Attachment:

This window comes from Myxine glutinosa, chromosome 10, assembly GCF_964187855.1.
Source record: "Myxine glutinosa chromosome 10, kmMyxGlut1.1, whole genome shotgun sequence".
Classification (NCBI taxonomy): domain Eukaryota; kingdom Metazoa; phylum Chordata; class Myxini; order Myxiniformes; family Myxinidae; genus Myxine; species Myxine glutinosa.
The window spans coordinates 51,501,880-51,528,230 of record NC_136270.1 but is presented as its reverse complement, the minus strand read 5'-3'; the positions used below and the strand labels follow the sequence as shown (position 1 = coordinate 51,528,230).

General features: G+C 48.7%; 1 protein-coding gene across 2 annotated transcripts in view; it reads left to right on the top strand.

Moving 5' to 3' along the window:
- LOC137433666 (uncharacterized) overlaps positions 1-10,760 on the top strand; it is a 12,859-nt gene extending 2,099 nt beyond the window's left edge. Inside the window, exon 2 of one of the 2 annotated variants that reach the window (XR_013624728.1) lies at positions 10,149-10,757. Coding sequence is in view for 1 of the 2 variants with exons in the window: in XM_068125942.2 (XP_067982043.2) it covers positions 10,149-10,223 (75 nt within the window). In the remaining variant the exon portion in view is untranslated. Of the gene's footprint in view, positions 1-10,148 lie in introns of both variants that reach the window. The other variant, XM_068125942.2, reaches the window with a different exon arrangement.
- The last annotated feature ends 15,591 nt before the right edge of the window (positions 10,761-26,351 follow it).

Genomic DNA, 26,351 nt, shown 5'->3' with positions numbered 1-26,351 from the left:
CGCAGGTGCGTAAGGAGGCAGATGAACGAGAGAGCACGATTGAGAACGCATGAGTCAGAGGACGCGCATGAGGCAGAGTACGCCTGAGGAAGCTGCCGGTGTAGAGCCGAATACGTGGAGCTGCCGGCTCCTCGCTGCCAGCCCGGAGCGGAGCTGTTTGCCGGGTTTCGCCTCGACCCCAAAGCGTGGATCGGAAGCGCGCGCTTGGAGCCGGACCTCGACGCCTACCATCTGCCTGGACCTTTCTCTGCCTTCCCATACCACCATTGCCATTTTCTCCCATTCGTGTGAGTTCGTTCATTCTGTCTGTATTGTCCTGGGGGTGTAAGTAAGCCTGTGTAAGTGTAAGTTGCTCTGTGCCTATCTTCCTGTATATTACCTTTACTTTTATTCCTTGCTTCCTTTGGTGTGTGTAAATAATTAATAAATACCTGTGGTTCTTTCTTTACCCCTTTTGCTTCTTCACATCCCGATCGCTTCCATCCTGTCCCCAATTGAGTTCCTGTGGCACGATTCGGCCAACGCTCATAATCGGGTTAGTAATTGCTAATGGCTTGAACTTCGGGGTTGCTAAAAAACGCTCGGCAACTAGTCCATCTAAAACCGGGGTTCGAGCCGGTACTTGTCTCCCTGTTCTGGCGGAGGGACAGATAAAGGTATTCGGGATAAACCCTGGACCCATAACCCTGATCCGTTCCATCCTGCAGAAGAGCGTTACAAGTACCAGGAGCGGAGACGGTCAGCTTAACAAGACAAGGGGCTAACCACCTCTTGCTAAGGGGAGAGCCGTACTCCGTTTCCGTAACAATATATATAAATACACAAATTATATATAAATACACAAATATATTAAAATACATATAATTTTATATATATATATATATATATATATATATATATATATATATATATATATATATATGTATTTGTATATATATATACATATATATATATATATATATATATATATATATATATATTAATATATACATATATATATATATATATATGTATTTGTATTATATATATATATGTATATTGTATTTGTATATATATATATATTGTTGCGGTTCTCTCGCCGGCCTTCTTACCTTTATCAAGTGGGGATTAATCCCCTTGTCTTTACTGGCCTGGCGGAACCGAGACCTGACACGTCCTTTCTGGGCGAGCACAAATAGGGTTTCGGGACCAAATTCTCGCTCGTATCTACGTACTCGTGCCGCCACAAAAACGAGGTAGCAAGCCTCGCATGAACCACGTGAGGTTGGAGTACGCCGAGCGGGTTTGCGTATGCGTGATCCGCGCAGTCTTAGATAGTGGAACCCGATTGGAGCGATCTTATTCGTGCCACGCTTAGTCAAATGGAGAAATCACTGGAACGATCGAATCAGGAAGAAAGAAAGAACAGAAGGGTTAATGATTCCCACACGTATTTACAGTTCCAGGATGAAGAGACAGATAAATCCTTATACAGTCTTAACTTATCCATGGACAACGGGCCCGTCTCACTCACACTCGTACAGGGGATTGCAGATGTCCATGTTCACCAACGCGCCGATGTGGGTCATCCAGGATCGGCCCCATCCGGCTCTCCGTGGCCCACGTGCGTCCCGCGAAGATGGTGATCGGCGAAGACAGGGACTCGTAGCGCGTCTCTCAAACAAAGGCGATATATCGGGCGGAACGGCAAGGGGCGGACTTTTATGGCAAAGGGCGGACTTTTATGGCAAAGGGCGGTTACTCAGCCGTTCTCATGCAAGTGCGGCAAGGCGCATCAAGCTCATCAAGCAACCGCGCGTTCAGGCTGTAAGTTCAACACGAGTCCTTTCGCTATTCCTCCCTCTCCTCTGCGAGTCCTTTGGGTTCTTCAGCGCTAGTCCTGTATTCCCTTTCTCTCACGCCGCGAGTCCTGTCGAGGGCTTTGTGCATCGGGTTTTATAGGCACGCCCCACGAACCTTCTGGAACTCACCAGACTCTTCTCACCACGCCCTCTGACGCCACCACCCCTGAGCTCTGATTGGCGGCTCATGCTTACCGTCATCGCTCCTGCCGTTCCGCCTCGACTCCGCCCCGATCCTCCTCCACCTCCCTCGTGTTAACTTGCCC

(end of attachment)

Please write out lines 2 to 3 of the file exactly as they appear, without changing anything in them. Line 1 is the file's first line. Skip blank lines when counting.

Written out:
Source record: "Myxine glutinosa chromosome 10, kmMyxGlut1.1, whole genome shotgun sequence".
Classification (NCBI taxonomy): domain Eukaryota; kingdom Metazoa; phylum Chordata; class Myxini; order Myxiniformes; family Myxinidae; genus Myxine; species Myxine glutinosa.